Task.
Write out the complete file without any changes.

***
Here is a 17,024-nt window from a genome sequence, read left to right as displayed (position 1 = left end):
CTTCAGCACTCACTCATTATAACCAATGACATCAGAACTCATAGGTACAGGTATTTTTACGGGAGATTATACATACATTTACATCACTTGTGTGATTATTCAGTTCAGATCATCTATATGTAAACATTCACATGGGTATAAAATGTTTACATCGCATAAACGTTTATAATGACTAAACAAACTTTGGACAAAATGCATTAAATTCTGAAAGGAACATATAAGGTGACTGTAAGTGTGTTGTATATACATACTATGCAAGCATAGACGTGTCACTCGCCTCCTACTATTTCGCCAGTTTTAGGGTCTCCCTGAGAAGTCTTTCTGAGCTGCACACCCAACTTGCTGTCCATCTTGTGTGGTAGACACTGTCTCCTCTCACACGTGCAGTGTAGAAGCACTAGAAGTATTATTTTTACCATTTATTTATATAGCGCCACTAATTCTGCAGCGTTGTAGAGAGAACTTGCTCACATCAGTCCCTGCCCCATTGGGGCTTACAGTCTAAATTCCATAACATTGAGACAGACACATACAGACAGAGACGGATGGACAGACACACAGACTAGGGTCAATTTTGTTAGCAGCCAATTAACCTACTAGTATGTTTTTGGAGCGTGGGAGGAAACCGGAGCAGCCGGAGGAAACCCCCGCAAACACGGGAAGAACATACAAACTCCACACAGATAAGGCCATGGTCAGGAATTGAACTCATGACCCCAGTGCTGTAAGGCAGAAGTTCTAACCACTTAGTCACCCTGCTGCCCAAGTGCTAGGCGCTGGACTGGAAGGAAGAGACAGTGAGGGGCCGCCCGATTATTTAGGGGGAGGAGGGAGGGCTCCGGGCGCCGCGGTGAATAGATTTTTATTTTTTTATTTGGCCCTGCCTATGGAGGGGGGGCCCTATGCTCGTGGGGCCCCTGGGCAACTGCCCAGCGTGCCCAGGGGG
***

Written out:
Here is a 17,024-nt window from a genome sequence, read left to right as displayed (position 1 = left end):
CTTCAGCACTCACTCATTATAACCAATGACATCAGAACTCATAGGTACAGGTATTTTTACGGGAGATTATACATACATTTACATCACTTGTGTGATTATTCAGTTCAGATCATCTATATGTAAACATTCACATGGGTATAAAATGTTTACATCGCATAAACGTTTATAATGACTAAACAAACTTTGGACAAAATGCATTAAATTCTGAAAGGAACATATAAGGTGACTGTAAGTGTGTTGTATATACATACTATGCAAGCATAGACGTGTCACTCGCCTCCTACTATTTCGCCAGTTTTAGGGTCTCCCTGAGAAGTCTTTCTGAGCTGCACACCCAACTTGCTGTCCATCTTGTGTGGTAGACACTGTCTCCTCTCACACGTGCAGTGTAGAAGCACTAGAAGTATTATTTTTACCATTTATTTATATAGCGCCACTAATTCTGCAGCGTTGTAGAGAGAACTTGCTCACATCAGTCCCTGCCCCATTGGGGCTTACAGTCTAAATTCCATAACATTGAGACAGACACATACAGACAGAGACGGATGGACAGACACACAGACTAGGGTCAATTTTGTTAGCAGCCAATTAACCTACTAGTATGTTTTTGGAGCGTGGGAGGAAACCGGAGCAGCCGGAGGAAACCCCCGCAAACACGGGAAGAACATACAAACTCCACACAGATAAGGCCATGGTCAGGAATTGAACTCATGACCCCAGTGCTGTAAGGCAGAAGTTCTAACCACTTAGTCACCCTGCTGCCCAAGTGCTAGGCGCTGGACTGGAAGGAAGAGACAGTGAGGGGCCGCCCGATTATTTAGGGGGAGGAGGGAGGGCTCCGGGCGCCGCGGTGAATAGATTTTTATTTTTTTATTTGGCCCTGCCTATGGAGGGGGGGCCCTATGCTCGTGGGGCCCCTGGGCAACTGCCCAGCGTGCCCAGGGGG